I immensely enjoyed For Real, and for some reason thought it made sense to me to follow it up with the next novel in the series even though publishing order really has no bearing on reading order for romance novels, in general.
Usually, I don’t even look at romance novel covers because they have nothing to do with the book, but the Pansies cover has two men in a flower shop so it’s actually completely relevant to what is happening in the novel. I think this may have made it more difficult for me to get into Fen because the guy on the cover is not interesting looking or attractive to me. I’d like to think that I didn’t enjoy the book as much for reasons that are less superficial than, “Fen on the cover was kind of awkward looking so I couldn’t really get into him as a love interest” but fear that may be part of it.
It also might be that the novel was too realistic – I’m sure I say “oh god” more than I would like to admit or even realize during certain points of time, but when every “oh god” or moan is written out, it gets a bit, “jesus, you are super sensitive here, he barely touched you.”
So the other issue is that most of the novel is from Alfie’s perspective. There are three or four short letters strewn in from Fen to his mom where he talks about his feelings and emotions, but the perspective is heavily skewed towards Alfie’s view. I like Alfie; I had a hard time getting into Fen. The dual perspective in For Real was so perfect that I think I wanted that again; most female written M-F romances I have read have chapters from both perspectives, even if some don’t always keep it at an even balance and one character gets more focus.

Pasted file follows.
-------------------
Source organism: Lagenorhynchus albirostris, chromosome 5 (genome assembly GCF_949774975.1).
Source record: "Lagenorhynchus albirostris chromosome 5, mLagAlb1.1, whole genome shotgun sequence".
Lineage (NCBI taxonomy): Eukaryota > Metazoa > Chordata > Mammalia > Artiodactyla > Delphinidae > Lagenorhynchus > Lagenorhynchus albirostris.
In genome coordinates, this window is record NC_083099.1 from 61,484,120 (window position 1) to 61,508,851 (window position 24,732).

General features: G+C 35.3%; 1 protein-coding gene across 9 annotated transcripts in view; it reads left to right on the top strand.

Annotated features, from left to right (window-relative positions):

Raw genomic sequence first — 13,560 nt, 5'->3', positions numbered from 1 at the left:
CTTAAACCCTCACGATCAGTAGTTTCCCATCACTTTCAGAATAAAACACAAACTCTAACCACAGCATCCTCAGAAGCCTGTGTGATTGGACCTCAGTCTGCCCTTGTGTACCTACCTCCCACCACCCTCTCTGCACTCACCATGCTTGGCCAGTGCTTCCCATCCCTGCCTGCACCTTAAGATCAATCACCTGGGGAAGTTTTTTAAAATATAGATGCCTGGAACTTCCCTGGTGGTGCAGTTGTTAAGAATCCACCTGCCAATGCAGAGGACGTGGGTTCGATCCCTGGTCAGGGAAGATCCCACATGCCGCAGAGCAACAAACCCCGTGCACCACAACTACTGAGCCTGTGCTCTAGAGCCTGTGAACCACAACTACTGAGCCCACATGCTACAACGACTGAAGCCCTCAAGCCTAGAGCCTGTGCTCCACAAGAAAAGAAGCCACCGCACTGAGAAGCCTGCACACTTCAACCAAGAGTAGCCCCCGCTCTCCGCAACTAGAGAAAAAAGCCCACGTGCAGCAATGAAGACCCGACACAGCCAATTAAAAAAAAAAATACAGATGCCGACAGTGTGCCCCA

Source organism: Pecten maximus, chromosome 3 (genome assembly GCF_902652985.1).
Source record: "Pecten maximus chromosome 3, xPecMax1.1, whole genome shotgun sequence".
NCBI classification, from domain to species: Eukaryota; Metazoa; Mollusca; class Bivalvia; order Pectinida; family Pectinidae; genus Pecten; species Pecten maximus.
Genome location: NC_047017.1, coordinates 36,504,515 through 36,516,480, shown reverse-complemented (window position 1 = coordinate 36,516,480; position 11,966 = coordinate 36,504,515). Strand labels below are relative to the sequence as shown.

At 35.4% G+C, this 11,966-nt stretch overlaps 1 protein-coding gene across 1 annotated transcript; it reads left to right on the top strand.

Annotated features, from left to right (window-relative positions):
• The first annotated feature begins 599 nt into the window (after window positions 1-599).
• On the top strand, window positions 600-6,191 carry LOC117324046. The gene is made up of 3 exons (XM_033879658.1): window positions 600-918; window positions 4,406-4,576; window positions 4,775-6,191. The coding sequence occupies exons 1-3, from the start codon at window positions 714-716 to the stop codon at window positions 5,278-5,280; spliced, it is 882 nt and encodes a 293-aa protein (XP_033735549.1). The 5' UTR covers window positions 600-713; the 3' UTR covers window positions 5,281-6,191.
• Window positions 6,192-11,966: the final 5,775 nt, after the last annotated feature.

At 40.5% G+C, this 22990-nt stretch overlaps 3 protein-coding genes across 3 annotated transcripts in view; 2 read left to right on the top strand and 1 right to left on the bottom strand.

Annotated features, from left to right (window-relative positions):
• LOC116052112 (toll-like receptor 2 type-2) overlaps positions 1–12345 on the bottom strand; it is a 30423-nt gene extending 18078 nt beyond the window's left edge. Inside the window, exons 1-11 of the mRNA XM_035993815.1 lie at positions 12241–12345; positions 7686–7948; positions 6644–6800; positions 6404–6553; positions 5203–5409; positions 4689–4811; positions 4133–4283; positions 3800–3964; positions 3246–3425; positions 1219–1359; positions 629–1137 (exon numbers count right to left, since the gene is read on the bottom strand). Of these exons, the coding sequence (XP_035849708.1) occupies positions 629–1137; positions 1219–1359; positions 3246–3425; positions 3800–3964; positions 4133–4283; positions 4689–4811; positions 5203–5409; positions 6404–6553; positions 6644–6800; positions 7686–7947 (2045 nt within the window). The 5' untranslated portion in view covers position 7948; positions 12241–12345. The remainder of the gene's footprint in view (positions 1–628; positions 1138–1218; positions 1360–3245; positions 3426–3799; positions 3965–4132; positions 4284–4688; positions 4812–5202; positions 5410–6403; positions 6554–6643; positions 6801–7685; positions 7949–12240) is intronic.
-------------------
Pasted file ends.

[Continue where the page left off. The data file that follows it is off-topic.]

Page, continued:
Alfie was always one of the guys when he was growing up in his small northern town. He left and became an investment banker and while he has acquired many of the markers of wealth and success, at heart, he is still very much blue collar (except when it comes to wine). He is also gay though he didn’t realize it until two or three years before the onset of the novel. He still has some slightly outdated views about gender and relationships, and carries quite a bit of internalized homophobia with him. His parents know but haven’t exactly accepted that he is gay. The novel begins when Alfie is back in town for his best friend’s wedding, and accidentally outs himself to the whole party. After that, he needs to escape.
Surprisingly enough, he finds an attractive man at a nearby bar, and manages to pick him up despite the stranger’s odd hostility towards him. He acts very hot and cold throughout the entire exchange. It is only at the end of the encounter that Alfie realizes that Fen is James, the queer boy he bullied in middle/high school (or whatever the UK equivalent is since the ages didn’t quite line up with US high school graduation ages).
Alfie feels bad about how he treated Fen before but is also incredibly attracted to him. He knows he should keep his distance but he wants to make amends and also simply get to know Fen. Fen, on the other hand, recognizes that he once had a crush on his bully, and seeing those feeling returned fifteen years later is a bit of a mindfuck. Not to mention that Fen’s life has been in an uproar for the past year because of his mother’s death so he has no idea what he wants or what he should want. He definitely feels like he shouldn’t be getting involved with a good ole boy like Alfie and yet he keeps letting Alfie help him out, and get involved in his life.
I enjoyed how very different this novel was from the other Hall I read, and how he explores entirely different issues here, with the contrast between Fen, who has always known he was different, and Alfie who had a very traditional upbringing in relation to gender and is still trying to figure out how his new self lines up with his old values. Alfie would be difficult as a love interest in a M-F romance as well because his attitude towards women is a bit antiquated so Fen not only challenges how Alfie approaches his homosexuality but also makes Alfie reevaluate some of his other inherent attitudes and beliefs.
Pansies was very well written, but as I stated above, something about it wasn’t clicking for me. I definitely plan on trying Hall again since not every couple is going to work for everyone, and I could certainly see Fen and Alfie working more for someone else.